Pima County Elections Department testing ballot counting equipment
PIMA COUNTY, AZ (Tucson News Now) - We are five weeks from a very big primary election, and Pima County is already working to make sure your vote counts.
Other Arizona counties have had their fair share of election problems this year. Long lines in the presidential primary last March led to lawsuits.
Then there were more lawsuits over paperwork delays ahead of the May special election.
Pima County has managed to avoid those stumbles, and they want to keep it that way for the critical Aug. 30 primary. Security is the priority inside the ballot counting room at the Pima County Elections Department.
Workers have to have special electronic badges to get in and out. That way the system knows who went in, who left and when.
It's just part of the process to try to ensure that no one can do anything to disrupt or change the vote counting process.
Elections Department Director Brad Nelson said the equipment is state and federally certified. The Elections Department designs a program for each specific election, then there are several tests before election day.
"We design and test that program in house, but we don't stop there. We also have the political parties - the Democrats and the Republican Party - come in and test it independently on their own. And then after that's completed, the Arizona Secretary of State comes in and tests that equipment," Nelson said.
He said the machines themselves are not connected to the internet or any network. The server is in the secure room, too.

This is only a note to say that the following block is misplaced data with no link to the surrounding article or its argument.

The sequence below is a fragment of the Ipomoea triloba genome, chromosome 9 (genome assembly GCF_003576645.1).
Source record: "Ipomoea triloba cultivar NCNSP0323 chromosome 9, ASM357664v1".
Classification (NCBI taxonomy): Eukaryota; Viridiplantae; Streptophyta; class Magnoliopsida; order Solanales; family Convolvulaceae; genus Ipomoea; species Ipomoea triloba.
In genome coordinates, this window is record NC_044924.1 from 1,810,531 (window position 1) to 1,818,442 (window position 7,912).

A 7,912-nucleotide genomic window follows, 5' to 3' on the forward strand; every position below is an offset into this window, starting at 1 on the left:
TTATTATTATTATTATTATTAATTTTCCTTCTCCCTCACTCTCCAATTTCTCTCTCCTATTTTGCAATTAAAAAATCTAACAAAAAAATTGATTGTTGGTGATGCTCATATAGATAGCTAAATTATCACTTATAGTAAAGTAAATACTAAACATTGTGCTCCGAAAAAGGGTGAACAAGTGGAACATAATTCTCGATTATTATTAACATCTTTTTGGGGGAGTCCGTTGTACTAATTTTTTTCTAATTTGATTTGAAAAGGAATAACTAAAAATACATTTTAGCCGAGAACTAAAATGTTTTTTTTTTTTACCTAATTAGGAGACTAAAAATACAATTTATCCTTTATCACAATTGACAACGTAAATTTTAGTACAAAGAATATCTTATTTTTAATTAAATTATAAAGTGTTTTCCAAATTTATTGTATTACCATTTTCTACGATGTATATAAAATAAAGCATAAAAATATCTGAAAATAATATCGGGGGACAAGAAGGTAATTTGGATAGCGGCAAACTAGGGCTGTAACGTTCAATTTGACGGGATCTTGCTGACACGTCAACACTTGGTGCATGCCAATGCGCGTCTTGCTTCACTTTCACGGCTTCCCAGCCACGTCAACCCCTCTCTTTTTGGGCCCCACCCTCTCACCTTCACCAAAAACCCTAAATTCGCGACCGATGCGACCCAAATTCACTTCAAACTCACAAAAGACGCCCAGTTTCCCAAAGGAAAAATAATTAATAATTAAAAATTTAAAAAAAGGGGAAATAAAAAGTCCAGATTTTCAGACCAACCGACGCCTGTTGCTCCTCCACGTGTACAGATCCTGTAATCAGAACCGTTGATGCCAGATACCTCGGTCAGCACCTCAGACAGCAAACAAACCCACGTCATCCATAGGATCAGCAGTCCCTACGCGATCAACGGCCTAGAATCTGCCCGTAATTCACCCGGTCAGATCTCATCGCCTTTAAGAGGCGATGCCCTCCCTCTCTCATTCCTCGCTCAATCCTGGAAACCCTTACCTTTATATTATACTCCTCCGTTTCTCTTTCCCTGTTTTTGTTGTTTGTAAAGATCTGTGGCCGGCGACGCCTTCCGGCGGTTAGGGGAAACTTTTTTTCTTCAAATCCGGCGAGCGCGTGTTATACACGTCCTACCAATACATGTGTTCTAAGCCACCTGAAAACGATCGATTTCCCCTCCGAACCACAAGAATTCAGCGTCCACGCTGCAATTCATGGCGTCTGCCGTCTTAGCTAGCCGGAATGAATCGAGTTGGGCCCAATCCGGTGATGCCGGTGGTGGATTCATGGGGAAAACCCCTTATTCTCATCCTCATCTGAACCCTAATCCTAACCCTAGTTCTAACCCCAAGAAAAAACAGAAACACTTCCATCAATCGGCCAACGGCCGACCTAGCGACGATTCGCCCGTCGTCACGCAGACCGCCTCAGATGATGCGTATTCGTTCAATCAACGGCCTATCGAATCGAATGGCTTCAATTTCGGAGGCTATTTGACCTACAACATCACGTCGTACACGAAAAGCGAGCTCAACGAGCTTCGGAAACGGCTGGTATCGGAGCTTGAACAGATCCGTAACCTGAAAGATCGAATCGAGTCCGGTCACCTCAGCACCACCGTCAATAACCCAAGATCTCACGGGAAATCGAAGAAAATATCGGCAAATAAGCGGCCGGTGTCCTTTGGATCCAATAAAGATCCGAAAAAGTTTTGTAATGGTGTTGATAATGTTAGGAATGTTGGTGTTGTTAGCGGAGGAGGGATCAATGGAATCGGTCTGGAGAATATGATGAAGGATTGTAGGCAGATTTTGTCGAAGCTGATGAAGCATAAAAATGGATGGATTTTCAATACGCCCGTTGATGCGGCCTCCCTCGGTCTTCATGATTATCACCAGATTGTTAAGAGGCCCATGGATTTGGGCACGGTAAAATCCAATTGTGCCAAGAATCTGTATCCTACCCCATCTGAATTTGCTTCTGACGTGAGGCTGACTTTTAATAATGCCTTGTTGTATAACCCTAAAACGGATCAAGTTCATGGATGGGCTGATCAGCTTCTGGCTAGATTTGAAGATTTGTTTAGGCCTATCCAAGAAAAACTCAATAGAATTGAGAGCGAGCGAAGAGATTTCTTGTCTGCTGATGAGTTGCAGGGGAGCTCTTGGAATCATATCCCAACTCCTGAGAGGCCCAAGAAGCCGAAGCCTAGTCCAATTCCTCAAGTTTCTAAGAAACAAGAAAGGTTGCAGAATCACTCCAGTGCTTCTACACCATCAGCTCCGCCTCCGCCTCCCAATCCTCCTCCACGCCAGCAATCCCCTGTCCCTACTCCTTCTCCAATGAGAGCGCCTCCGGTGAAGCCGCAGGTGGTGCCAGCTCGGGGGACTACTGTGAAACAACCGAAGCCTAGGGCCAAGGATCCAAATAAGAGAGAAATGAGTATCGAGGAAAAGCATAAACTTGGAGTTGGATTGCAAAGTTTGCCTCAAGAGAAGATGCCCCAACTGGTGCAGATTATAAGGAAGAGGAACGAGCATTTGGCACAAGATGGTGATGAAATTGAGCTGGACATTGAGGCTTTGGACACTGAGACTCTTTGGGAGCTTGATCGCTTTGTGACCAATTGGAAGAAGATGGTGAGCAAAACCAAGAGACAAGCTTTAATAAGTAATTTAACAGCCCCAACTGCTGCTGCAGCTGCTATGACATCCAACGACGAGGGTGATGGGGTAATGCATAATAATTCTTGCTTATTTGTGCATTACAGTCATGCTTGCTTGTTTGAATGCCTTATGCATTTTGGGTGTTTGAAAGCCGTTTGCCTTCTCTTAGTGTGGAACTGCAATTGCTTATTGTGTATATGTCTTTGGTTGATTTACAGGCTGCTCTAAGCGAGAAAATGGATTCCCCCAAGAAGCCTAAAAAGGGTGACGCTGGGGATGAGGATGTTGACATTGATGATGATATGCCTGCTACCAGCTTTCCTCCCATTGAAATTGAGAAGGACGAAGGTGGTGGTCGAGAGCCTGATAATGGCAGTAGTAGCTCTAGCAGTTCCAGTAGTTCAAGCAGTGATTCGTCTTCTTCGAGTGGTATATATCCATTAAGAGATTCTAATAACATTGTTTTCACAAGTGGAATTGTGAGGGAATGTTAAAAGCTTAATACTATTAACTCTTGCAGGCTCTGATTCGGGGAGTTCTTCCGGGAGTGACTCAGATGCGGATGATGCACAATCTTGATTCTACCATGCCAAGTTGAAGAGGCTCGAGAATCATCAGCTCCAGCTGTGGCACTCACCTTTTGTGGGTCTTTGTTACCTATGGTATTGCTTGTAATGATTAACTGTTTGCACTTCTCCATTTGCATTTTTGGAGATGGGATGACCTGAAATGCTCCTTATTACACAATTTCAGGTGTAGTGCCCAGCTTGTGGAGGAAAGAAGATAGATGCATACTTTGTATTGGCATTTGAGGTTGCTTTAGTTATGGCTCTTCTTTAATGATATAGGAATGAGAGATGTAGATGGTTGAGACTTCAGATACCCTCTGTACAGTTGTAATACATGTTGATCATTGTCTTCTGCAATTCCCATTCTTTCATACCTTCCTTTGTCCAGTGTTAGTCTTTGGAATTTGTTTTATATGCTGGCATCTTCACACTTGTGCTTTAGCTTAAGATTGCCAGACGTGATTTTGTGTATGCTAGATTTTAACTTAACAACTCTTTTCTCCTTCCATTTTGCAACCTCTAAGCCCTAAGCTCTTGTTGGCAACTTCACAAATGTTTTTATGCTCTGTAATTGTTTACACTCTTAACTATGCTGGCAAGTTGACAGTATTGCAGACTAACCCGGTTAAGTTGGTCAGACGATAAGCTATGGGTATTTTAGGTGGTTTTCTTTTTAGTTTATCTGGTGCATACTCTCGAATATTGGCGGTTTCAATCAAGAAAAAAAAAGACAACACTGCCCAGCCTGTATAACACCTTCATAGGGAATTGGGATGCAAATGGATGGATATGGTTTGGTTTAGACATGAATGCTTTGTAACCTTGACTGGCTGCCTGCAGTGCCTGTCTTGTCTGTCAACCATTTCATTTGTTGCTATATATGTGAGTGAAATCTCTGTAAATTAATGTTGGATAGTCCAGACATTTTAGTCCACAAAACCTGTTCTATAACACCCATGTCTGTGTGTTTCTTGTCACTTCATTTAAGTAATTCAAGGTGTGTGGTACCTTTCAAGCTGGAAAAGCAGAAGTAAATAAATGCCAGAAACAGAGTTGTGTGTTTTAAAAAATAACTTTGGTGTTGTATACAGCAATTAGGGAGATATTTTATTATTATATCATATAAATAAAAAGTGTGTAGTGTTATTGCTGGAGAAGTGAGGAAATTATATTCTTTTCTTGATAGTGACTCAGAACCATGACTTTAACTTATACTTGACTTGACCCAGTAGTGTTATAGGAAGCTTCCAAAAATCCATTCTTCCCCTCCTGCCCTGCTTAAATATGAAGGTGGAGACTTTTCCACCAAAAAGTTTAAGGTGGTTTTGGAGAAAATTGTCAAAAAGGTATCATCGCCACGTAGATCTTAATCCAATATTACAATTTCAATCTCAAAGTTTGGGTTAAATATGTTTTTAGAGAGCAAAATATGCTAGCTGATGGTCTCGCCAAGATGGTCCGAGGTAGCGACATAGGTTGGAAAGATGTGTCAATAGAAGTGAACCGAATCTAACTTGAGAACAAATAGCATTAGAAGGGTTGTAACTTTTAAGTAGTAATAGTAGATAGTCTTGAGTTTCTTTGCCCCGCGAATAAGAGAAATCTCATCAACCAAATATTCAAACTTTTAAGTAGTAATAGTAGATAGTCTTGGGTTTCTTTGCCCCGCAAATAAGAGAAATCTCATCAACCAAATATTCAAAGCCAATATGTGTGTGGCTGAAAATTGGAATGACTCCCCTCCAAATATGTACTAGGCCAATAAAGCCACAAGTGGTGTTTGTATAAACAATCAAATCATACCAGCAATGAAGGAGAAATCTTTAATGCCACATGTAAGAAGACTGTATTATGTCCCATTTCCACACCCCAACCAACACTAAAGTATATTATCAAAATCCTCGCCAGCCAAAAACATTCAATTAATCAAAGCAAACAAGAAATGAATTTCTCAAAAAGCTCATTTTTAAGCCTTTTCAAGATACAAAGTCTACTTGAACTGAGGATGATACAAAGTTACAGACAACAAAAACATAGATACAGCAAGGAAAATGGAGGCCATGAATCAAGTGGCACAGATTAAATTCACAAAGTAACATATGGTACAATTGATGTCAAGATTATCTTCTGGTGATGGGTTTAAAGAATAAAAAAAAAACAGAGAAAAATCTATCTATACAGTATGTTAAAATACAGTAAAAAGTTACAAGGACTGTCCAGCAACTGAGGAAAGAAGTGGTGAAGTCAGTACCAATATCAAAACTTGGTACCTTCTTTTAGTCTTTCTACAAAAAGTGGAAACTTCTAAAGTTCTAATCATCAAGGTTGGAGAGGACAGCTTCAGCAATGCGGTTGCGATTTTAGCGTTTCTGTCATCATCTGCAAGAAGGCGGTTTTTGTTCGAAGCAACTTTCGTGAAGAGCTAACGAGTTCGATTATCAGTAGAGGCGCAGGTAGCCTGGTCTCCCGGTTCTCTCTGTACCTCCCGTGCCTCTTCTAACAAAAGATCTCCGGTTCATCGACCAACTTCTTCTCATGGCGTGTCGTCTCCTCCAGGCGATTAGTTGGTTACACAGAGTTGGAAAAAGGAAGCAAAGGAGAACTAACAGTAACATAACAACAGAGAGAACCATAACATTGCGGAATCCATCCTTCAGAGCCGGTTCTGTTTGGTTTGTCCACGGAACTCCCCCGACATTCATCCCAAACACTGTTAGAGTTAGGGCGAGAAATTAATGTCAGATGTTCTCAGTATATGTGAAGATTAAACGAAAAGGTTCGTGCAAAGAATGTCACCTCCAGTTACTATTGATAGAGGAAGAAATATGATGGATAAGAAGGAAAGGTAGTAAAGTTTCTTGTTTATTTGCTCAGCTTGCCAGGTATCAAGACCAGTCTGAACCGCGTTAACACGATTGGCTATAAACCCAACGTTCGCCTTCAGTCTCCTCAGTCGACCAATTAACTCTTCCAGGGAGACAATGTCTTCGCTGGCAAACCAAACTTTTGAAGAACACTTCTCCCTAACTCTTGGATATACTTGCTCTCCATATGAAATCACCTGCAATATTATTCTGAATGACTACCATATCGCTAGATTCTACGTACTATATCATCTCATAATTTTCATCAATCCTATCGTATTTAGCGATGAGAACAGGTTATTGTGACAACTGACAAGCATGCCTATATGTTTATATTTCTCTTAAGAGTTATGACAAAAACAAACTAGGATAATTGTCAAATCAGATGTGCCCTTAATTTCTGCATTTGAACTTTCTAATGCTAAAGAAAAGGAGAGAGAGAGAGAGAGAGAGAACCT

"In addition to keeping the system segregated electronically, we physically segregate the system by having electronic card access to this particular room, cameras operating 24 hours a day that also are archived
Tucson News Now talked with a number of voters about whether they felt their votes were secure.
"I think that our best interest is in mind. I absolutely plan on voting. I think it's too important not to vote in any election, but especially this year's presidential election," Elise Lopez said.
"Yes, I feel very secure. I think everything will be as it should be," Mary Wynne said.
"I usually mail my ballot in early. Then I call up to make sure that they got it, and that's worked out quite well. So I'm looking forward to it. I have no worry at all that it'll be counted," Tom Delgado said.
Nelson said 100 percent of polling places will be open. That's about 240 of them in Pima County.
Nelson says his department will mail a sample ballot to every voter household 10 days before election day. Voters' polling places will be on their sample ballots.
The deadline to register to vote in the primary election is next Monday, Aug. 1.
Copyright 2016 Tucson News Now. All rights reserved.